The liver has been described as a fractal structure made up of many self-similar elements called hepatones [1, 2]. The hepatone has been defined as the smallest part of whole liver action included in the smallest possible space, and is generated by the interrelationship between the hepatocyte and the three mesenchymal cells of liver tissue: the macrophagic Kupffer cell, the cell of the sinusoidal wall and the Ito cell [1, 2].
The hepatic vascular framework, as are many other systems such as the body vascular system, the lung airway or the neuronal shape network, is an example of natural fractal object. Every fractional branch of the hepatic vascular system is characterised by irregular forms resembling the structural complexity of the whole, whatever the scale used for the observation. This tree-like morphology is repeated from the trunk of the portal and hepatic veins and hepatic artery until the finest terminal branches.
The liver parenchyma is made up of interlacing plates of adjacent hepatocytes covered by a thin layer of endothelial lining cells that demarcate blood sinusoids.
The normal morphological patterns generated by the hepatocytes surrounding the vascular structures are very similar to those of ramified deterministic fractal objects obtained by the Diffusion-limited aggregation (DLA) process, which are examples of fractal aggregates in which individual particles represents the smallest aggregating unit and colonies represent an aggregate of particles. DLA process were originally developed by Witten and Sander to describe the morphogenesis of tree-like structures in non living systems using simple physical rules [3, 4].
Based upon considerations of these theoretical and experimental results we built a two-dimensional computer-liver in which the smallest aggregating unit (the single particle) is the hepatocyte, and colonies of hepatocytes represent an aggregate of particles.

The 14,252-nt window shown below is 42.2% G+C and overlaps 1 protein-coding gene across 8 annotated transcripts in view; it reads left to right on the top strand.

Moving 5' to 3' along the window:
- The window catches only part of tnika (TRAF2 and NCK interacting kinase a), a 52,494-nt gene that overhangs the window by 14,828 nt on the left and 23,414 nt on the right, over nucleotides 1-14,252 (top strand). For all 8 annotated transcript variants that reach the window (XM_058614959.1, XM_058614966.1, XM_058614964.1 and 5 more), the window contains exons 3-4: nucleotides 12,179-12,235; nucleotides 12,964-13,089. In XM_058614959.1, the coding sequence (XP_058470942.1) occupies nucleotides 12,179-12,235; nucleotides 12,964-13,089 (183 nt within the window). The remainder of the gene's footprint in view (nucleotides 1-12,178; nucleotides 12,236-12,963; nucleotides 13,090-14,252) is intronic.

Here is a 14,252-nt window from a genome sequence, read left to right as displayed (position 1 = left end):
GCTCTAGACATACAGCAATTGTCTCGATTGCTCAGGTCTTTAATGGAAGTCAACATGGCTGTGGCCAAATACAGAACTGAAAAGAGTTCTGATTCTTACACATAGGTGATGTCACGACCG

Our aim was to purpose a deterministic growth model of the liver parenchyma in which the final morphological pattern resembles its visible in vivo structure, in normal conditions.
According to Dioguardi the formation of the liver parenchyma happens in two ways:
a. for centripetal attraction;
b. for duplication process (mitosis).
In our computer simulation, the first step is to define a seed, representing the central hepatic canals (CLV), usually at the centre of an empty system. Diffusing hepatocytes of the same size are then released into the system from a random point far from the seed, and are allowed to move until they arrive at the vicinity of the existing hepatocytes, at which time they stop their diffusion and adhere to the system. There is not limit to the quantity of CLV aggregation points. It is also possible choose the dimensions of the hepatocytes.
We have considered also the possibility that hepatocytes could duplicate. Cell duplication may only evolve in a radial pattern but this duplication is possible only if there is sufficient space between two cells.
In conclusion, our computer simulation is a useful tool for explaining a complex system (such as liver parenchyma), and an essential step in evolution of theory from observation. Finally, computer models are likely to play an increasing role in the progress of biomedical research.
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1. Dioguardi N. Fegato a pi· dimensioni. Etas Libri, 1992.
2. Dioguardi N. The liver, the hepatone and its functioning. Videotape published by the Centro di Medicina Teoretica, University of Milan, Italy, 1996.
3. Witten TA, Sander LM. Diffusion-limited aggregation, a kinetic critical phenomenon. Phys Rev Lett 1981;47: 1400-1403.
4. Meakin P. A New model for biological pattern formation. J Theor Biol 1986;118: 101-113.
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Last Updated: 7th August 1998.